Low-Income Senior Apartments In Demand On Church Property

By Matthew Kelly The Wichita Eagle | May 31, 2024

Kyra Cano, 84, is paying $275 a month to live in a new two-bedroom apartment in the Central Landing community for low-income seniors at 6100 W. Maple St. Photo by Jaime Green/The Wichita Eagle

When Kyra Cano got the call that she had been approved to move into the Central Landing senior housing community, she was overjoyed.

“I got in by a miracle,” Cano, 84, said.

She moved in in February as one of 16 applicants selected from a waiting list of more than 100 to live in a new addition of the 55-and-older housing development, which is owned by Central Community Church and managed by Mennonite Housing.

The first phase of eight quadplexes opened in late 2021. Four more buildings were completed early this year, bringing the total number of units to 48. There are currently no vacancies.

“We have a large property, and we’ve looked at ways of developing it in the past,” said Justin Mohr, executive pastor at the West Maple megachurch. “How do we use it to really impact our community?”

They landed on creating affordable housing for seniors, many of whom are on fixed incomes.

“We saw it as an opportunity to help our community with a solution to that,” Mohr said.

Units are around 900 square feet with two bedrooms, one and a half bathrooms and an attached garage.

Rent at Central Landing ranges from $205 to $615 a month based on what residents can afford to pay. The federal grant program that sustains the development requires apartments to be rented out exclusively to low-income tenants — some of whom are at or below 30% of the area median income, some at or below 50%, and the rest at or below 60%. Mennonite Housing vets applicants to determine their eligibility.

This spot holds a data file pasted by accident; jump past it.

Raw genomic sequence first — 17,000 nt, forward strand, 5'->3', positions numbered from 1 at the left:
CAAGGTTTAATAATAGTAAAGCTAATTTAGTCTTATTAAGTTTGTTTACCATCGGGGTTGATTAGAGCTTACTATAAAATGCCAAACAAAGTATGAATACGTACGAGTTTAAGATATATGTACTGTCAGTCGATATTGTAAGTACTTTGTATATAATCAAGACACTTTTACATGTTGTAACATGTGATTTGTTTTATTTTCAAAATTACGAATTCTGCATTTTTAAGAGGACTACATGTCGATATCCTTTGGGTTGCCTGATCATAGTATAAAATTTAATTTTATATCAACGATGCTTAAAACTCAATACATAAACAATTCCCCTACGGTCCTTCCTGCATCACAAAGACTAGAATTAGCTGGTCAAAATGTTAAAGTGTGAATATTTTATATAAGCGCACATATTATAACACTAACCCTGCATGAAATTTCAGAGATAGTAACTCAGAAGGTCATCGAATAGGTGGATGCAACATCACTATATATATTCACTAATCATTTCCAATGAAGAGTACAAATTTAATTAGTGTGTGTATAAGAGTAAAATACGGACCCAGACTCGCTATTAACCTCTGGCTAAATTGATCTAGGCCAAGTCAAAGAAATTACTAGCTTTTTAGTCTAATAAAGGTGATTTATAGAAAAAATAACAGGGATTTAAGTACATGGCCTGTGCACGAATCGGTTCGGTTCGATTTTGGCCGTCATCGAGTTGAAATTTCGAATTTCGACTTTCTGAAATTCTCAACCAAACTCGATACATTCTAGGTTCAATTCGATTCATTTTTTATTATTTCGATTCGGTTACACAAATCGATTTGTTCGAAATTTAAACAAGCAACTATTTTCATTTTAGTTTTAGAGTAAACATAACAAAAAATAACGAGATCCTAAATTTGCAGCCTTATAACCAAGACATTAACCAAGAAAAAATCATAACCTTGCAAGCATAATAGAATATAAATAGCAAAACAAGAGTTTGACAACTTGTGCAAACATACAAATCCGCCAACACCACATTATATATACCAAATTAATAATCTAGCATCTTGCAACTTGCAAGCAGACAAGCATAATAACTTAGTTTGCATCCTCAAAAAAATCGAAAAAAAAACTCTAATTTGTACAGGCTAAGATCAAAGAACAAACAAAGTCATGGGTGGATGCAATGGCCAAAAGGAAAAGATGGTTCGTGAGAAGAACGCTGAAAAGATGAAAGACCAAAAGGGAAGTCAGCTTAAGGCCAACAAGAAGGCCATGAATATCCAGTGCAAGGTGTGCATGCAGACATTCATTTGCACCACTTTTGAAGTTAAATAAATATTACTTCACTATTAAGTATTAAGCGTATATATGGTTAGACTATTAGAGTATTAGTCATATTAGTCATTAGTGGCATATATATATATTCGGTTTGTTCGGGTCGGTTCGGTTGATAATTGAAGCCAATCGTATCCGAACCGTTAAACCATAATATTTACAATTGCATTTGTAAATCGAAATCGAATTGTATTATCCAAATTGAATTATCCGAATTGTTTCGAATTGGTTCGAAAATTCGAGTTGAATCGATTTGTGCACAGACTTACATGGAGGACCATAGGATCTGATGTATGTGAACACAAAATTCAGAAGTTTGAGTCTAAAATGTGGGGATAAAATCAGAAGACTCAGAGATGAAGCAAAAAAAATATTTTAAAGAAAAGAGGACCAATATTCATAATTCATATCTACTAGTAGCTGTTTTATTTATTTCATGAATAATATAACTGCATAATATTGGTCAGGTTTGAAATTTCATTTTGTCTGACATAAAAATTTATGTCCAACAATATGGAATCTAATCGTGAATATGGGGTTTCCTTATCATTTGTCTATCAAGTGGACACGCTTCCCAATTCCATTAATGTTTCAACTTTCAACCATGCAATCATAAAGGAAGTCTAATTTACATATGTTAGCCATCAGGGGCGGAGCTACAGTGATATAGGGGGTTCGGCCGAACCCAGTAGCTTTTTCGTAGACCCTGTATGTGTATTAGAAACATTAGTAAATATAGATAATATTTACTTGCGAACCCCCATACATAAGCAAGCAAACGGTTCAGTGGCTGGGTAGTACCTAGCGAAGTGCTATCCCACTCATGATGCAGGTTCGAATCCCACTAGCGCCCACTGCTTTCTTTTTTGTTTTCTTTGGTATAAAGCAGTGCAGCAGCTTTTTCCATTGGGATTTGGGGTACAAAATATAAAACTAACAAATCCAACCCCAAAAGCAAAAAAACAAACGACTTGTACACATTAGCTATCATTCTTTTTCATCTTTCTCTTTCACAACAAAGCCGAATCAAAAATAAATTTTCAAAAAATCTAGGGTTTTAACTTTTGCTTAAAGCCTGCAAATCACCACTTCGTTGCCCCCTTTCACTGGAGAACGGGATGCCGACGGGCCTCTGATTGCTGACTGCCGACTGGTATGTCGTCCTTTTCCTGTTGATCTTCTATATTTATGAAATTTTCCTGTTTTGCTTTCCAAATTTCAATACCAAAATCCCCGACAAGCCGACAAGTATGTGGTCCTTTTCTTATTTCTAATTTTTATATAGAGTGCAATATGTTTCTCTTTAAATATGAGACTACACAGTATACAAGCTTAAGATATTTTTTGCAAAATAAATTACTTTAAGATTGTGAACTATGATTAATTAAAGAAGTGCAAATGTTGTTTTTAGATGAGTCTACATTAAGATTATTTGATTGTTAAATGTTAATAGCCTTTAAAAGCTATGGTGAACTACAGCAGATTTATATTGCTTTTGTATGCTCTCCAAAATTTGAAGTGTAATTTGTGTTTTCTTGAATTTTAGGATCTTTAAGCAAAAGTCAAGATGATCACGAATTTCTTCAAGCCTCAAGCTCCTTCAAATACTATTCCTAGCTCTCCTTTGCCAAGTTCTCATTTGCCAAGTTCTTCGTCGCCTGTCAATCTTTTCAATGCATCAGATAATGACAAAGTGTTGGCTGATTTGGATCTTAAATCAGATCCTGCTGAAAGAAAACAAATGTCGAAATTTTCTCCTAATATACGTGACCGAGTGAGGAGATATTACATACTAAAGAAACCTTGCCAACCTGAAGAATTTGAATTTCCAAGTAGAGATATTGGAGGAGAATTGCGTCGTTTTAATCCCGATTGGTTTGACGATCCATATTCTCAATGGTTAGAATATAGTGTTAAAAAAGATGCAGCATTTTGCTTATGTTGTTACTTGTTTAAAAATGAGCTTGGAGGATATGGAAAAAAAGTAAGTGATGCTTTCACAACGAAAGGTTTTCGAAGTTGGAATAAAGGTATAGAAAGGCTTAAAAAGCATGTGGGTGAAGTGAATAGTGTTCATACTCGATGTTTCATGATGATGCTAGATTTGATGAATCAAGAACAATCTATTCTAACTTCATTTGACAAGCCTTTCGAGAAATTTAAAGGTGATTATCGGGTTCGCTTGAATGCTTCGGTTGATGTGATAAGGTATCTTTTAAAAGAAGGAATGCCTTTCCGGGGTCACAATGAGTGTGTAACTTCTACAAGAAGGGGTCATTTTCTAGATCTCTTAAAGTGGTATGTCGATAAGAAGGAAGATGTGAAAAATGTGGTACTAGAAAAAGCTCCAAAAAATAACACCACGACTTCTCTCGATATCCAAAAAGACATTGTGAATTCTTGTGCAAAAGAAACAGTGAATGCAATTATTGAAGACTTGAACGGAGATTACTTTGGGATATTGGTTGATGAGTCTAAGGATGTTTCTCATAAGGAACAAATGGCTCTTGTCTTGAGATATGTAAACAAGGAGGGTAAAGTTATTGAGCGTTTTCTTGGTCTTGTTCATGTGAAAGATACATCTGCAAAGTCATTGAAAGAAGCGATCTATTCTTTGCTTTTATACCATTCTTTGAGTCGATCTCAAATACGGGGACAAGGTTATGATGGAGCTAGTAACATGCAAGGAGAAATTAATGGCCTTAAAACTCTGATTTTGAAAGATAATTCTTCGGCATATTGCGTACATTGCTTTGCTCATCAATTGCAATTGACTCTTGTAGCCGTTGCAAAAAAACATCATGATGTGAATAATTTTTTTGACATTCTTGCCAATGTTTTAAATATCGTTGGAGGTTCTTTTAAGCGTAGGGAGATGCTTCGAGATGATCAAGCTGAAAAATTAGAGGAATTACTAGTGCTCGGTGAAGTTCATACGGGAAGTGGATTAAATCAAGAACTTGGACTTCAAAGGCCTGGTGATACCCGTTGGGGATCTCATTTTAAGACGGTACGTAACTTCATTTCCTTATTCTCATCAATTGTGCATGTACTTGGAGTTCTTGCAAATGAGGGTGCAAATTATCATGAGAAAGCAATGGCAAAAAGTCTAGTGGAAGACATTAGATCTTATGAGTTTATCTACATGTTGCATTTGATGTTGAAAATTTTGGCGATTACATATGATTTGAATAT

Penny Herron, Mennonite’s property manager director, said many seniors in and around Wichita are being priced out of their leases, leaving them with few options.

“It’s not so much that all of them are without housing, but they are seeing an increase in their rental rates at their current location that they’re not able to afford on their fixed income, and so they’re trying to find something that is more affordable for them,” Herron said.

Cano, who relies on Social Security benefits after retiring at age 70, now pays $275 a month in rent. “It’s the cheapest I’ve had in my whole life,” she said — considerably more affordable than either of the apartments she stayed in previously after moving from Florida to Wichita in 2017 to be closer to two of her sons, her grandchildren and great grandchildren.

“I love my kitchen. I’ve never had a big kitchen like this,” said Cano, who immigrated to the U.S. from Panama in 1988. She’s also partial to her living room.

“Because I can sit down, do everything, pray — I pray a lot there,” said Cano, a devout Catholic, who was initially surprised to learn residents weren’t expected to attend services at the non-denominational Christian church. The opportunity to live affordably at Central Landing, situated to the west of the church on the expansive property, was absolutely a blessing, she said.

“People are friendly here, and even though I don’t know them, every time that I go out and I see a car of people coming in, I say hello,” Cano said. “I like it here.”

Phase two of the Central Landing development has one extra component besides the apartments — a clubhouse with a kitchenette and communal space.

“We are Central Community Church,” Mohr said. “We believe in community, want community, so we built a clubhouse so the residents out there can have their own little community. They can host gatherings or dinners or game nights.”

Mohr said the church is still evaluating what else to do with the acres of vacant land around the development. Nothing is set in stone yet.

“I know the church at one point had talked about having another street [of apartments],” Herron said. “I don’t know if that’s still their plan, but we have let the developer and the church know that, from what we’re experiencing with the calls and the waitlist, the demand is there and we could easily fill up another probably 48 apartments.”

This article was made available by The Wichita Eagle, a member of the Wichita Journalism Collaborative. For more coverage, visit wichitajournalism.org.